Sports Medicine Research: In the Lab & In the Field: Is There an Effective Treatment for Medial Tibial Stress Syndrome? Part 2 (Sports Med Res)


Wednesday, October 9, 2013

Is There an Effective Treatment for Medial Tibial Stress Syndrome? Part 2

Treatment of Medial Tibial Stress Syndrome: A Systematic Review

Winters M, Eskes M, Weir A, Moen MH, Backx FJG, Bakker EWP. Sports Med. 2013 August 27. [EPub ahead of print]

Take Home Message: More quality research needs to be conducted to support evidence-based practice in the management of medial tibial stress syndrome.

Medial tibial stress syndrome (MTSS) is a common injury prevalent in runners, jumpers, and military personnel. Repetitive overload on the tibia can cause bone microdamage, leading to widespread tibial pain. Treatment methods can be conservative or surgical; however, the most effective treatment for MTSS is unknown. This study systematically reviewed the literature to determine the effectiveness of conservative and surgical treatments for MTSS. Following an extensive literature search, the authors selected eleven studies. Inclusion criteria for this review were: randomized and non-randomized clinical trials that included participants with exercise-induced pain consistent with MTSS and measurable outcomes of recovery time and pain improvement. Of the included studies, none evaluated surgical treatments. These studies included 11 conservative treatments: 1) iontophoresis, 2) phonophoresis, 3) ice massage, 4) ultrasound, 5) low-energy laser treatment, 6) periosteal pecking, 7) stretching and strengthening exercises, 8) a sports compression stocking, 9) lower leg braces, 10) extracorporeal shockwave therapy (ESWT), and 11) pulsed electromagnetic field. The two studies that assessed the effect of ESWT on MTSS were the only studies that reported a significant reduction in pain or recovery time. The trial by Rompe et al found a reduction of pain in participants who received ESWT treatment in combination with a home exercise program compared with control participants who only completed the home exercise program. Another observational study by Moen et al found that participants in a graded running program were able to complete it significantly faster when receiving ESWT treatments compared with patients who did not receive ESWT. Analysis of all included trials revealed a strong risk of bias and poor methodological quality. The authors concluded there is no evidence of high quality to support the use of any intervention on MTSS.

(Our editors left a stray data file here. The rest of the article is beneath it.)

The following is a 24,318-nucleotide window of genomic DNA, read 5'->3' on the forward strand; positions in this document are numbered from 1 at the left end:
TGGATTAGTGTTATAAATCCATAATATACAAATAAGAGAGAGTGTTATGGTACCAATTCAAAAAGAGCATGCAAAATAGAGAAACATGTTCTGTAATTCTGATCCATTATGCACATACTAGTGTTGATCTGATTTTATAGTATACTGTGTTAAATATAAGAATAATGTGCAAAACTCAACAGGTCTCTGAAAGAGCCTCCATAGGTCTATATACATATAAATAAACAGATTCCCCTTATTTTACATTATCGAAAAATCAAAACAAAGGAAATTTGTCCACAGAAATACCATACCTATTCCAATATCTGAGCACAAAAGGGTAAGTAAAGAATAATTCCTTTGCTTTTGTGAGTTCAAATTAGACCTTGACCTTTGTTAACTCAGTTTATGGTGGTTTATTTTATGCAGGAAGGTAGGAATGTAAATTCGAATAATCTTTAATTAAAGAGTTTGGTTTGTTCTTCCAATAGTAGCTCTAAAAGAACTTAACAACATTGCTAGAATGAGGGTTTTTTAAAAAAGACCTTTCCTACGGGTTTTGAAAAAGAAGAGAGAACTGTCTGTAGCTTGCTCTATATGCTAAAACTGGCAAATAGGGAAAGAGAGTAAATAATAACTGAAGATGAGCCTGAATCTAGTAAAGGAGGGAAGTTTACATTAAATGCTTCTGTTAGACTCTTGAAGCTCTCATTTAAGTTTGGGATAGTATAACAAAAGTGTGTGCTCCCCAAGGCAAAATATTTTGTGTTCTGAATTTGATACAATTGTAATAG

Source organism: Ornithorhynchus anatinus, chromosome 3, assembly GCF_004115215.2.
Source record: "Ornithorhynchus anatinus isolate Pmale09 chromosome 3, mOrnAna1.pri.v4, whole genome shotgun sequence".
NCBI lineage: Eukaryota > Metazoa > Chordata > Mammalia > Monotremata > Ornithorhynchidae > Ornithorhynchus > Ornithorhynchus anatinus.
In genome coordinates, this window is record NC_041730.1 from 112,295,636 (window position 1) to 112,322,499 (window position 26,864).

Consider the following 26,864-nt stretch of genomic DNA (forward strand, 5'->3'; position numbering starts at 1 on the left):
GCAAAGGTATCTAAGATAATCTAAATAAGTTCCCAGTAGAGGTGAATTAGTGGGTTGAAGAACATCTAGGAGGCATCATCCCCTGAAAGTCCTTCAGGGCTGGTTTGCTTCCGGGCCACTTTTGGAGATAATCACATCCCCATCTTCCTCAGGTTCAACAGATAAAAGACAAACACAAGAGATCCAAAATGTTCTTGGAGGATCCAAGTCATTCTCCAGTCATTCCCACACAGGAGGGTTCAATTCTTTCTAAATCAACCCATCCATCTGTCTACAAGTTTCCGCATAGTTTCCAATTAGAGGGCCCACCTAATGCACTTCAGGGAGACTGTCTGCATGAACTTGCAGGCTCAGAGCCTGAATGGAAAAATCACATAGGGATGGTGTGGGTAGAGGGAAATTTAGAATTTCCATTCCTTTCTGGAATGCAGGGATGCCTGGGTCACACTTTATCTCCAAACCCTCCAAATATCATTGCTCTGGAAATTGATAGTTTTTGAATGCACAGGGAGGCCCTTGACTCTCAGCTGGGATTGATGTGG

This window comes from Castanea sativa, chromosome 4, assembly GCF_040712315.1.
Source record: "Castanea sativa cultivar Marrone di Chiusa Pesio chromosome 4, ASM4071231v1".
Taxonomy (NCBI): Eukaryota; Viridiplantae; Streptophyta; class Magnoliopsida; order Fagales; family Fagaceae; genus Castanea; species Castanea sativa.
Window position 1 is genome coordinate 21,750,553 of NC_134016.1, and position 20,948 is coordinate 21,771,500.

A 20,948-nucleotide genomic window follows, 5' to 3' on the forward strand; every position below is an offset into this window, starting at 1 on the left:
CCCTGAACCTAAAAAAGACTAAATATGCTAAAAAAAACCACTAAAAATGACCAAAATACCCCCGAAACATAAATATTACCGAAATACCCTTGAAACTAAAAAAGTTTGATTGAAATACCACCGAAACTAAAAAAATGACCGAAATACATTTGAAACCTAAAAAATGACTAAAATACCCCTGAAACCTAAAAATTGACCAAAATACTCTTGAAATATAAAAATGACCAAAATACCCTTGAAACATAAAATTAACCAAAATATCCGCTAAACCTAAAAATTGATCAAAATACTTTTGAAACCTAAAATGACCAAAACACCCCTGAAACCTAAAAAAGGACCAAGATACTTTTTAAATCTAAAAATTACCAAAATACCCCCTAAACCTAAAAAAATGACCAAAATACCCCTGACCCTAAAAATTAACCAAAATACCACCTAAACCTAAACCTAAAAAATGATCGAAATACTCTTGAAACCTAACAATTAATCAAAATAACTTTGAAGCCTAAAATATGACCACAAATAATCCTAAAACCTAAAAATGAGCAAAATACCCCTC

Currently there is not enough quality evidence to positively recommend any specific treatment for the management of MTSS. This systematic review revealed the need for more research to be conducted with quality methodology to determine the effectiveness of various treatments. Of all the interventions for MTSS reported in the literature, ESWT appears to be potentially beneficial. Practitioners often rely on evidence-based medicine to guide their clinical decisions but in the case of MTSS, one specific management strategy cannot be justified over another. This forces clinicians to rely heavily on their experience to make clinical decisions and develop treatment plans while encouraging further research in this area.

Questions for Discussion: What method(s) of treatment have you found most useful for MTSS? Do you believe conservative methods or surgical methods yield better results?

Written by: Laura Marley
Reviewed by: Lisa Chinn and Jeffrey Driban

Related Posts:
Risk Factors for Medial Tibial Stress Syndrome and Tibial Stress Fractures in Runners

Winters M, Eskes M, Weir A, Moen MH, Backx FJ, & Bakker EW (2013). Treatment of Medial Tibial Stress Syndrome: A Systematic Review. Sports Medicine (Auckland, N.Z.) PMID: 23979968


Erika Spudie said...

As a newly certified athletic trainer, I cannot speak from tons of experience. However, I have seen my mentors use soft tissue/stretching for the muscles surrounding the tibia (ant. tib. mostly), as well as shin taping. Overall, the results of this SR are not surprising to me. Although I have seen several of these work on certain patients (sometimes more psychologically than anything, to be honest), I haven't seen anything conclusive used clinically. I am curious to see what other clinicians have to say about this topic.

Although treating the symptoms of MTSS really depends on the athlete and his presentation, I believe it's always best to get to the source of the problem, which typically is excessive pronation. By identifying the problem, a clinician can decrease those excessive forces placed on the medial tibia through the use of orthotics or arch taping, and potentially eliminate the problem all together. Because the treatment studies are so inconclusive, this is typically my go-to when dealing with this condition.